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Report Forecasts Dramatic Rise in African Child Malnutrition

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A new report on climate change's impact on agriculture predicts 25 million more malnourished children around the world by 2050. Countries in sub-Saharan Africa are particularly vulnerable.

A new report from the International Food Policy Research Institute says climate change will increase the global number of malnourished children by 25 million in the next 40 years.

Forty percent of these children will live in Africa.

The report compares economic and biological factors affecting child nutrition in two future scenarios - a world with and a world without climate change.

Gerard Nelson is lead researcher for the report at the International Food Policy Research Institute. He says climate change will have a particularly bad impact on agricultural yields in sub-Saharan Africa.

"On top of that sub-saharan Africa in particular is home to a large number of poor people," Nelson said. "And one of the key messages to take home from our analysis is that with higher incomes people are more resilient to a variety of changes and that will be especially true for climate change."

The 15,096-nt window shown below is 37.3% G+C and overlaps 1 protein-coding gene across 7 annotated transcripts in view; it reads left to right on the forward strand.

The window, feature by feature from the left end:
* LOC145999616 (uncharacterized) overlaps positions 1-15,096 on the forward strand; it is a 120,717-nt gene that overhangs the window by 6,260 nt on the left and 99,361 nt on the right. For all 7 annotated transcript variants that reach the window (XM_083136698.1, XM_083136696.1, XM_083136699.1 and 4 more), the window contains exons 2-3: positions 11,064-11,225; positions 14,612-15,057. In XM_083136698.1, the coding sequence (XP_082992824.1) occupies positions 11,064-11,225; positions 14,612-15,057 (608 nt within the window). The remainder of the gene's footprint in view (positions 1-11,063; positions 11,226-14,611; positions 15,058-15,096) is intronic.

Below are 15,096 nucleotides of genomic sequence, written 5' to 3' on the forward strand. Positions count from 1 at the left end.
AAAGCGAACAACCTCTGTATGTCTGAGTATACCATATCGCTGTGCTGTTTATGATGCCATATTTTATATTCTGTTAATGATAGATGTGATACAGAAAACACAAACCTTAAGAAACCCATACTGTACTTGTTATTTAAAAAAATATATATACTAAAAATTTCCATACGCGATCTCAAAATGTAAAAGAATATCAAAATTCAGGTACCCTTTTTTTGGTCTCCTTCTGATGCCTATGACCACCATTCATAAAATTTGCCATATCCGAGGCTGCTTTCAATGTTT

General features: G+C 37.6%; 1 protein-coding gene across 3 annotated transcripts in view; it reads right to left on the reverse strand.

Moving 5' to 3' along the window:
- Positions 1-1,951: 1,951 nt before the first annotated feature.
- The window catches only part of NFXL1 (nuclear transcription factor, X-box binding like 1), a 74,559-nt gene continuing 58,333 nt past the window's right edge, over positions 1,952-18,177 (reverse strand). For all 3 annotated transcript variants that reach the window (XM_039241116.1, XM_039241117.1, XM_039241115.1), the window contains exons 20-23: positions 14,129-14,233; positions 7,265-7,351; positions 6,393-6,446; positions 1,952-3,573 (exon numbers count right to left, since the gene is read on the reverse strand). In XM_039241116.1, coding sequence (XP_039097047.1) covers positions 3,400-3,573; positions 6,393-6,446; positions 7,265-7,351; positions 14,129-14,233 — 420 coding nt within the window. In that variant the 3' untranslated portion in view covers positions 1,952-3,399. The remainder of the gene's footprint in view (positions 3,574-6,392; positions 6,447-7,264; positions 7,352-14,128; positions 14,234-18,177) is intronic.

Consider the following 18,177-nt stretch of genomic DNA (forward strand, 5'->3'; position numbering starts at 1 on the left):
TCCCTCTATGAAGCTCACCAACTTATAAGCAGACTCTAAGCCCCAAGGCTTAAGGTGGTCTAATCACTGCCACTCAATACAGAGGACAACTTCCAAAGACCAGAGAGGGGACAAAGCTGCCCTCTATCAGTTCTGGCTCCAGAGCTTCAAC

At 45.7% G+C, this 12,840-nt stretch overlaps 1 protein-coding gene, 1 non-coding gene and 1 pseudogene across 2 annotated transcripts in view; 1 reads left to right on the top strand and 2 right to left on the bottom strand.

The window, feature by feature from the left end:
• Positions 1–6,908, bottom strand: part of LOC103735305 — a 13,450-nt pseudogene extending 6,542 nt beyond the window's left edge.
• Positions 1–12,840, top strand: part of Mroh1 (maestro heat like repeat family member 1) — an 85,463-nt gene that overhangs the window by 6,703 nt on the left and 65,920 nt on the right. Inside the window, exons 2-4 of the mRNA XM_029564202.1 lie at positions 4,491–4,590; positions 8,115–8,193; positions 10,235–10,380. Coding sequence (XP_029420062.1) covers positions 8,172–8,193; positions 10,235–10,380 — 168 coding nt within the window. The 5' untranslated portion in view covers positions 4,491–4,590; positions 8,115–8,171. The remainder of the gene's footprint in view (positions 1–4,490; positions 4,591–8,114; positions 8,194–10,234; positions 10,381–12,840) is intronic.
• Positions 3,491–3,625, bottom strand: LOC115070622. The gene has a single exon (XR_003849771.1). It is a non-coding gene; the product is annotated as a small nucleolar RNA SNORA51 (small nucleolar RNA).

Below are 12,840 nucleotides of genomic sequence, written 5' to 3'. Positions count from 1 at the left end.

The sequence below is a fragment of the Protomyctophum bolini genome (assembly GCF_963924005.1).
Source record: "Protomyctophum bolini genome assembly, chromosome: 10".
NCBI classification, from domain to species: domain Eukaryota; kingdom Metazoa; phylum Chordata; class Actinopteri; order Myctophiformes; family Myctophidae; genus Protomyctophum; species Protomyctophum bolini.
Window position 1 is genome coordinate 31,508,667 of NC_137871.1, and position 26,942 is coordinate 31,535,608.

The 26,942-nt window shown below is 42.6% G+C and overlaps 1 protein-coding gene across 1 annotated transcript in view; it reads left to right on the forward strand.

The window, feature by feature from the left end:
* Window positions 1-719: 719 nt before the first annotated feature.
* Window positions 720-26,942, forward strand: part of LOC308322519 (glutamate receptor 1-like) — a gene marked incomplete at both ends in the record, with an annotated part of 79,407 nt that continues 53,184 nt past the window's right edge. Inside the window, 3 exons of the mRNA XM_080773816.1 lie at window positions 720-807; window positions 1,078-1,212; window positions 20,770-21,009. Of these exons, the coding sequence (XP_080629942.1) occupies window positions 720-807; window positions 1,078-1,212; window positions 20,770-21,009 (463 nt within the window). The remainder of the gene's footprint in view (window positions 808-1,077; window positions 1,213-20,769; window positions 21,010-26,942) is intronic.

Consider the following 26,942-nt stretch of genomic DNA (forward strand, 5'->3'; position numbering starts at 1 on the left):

The report says that in 2050 average wheat yields in sub-Saharan Africa will decline by up to 22 percent as a result of climate change. Irrigation water supply is also expected to decrease and less food availability will mean on average 500 calories less per person.

Without climate change, the report projects a rise in calorie availability in Sub-Saharan Africa in 2050.

Nelson says African governments need to prioritize investment in the agriculture sector, particularly in rural roads, research and new technologies. Three months ahead of climate change talks in Copenhagen, Nelson says Africa governments should focus on helping their farmers adapt to climate change.

"As the governments of sub-Saharan Africa prepare to go to the Copenhagen negotiations they should ensure that agriculture is included both in the adaptation funding mechanisms that will come out of Copenhagen as well as allow for the possibility that mitigation funds can be used in Africa," Nelson said.

The report says an additional investment in global agriculture of $7 billion per year could increase production and counteract the adverse effects of climate change.

The report says 40 percent of this investment should go to sub-Saharan Africa.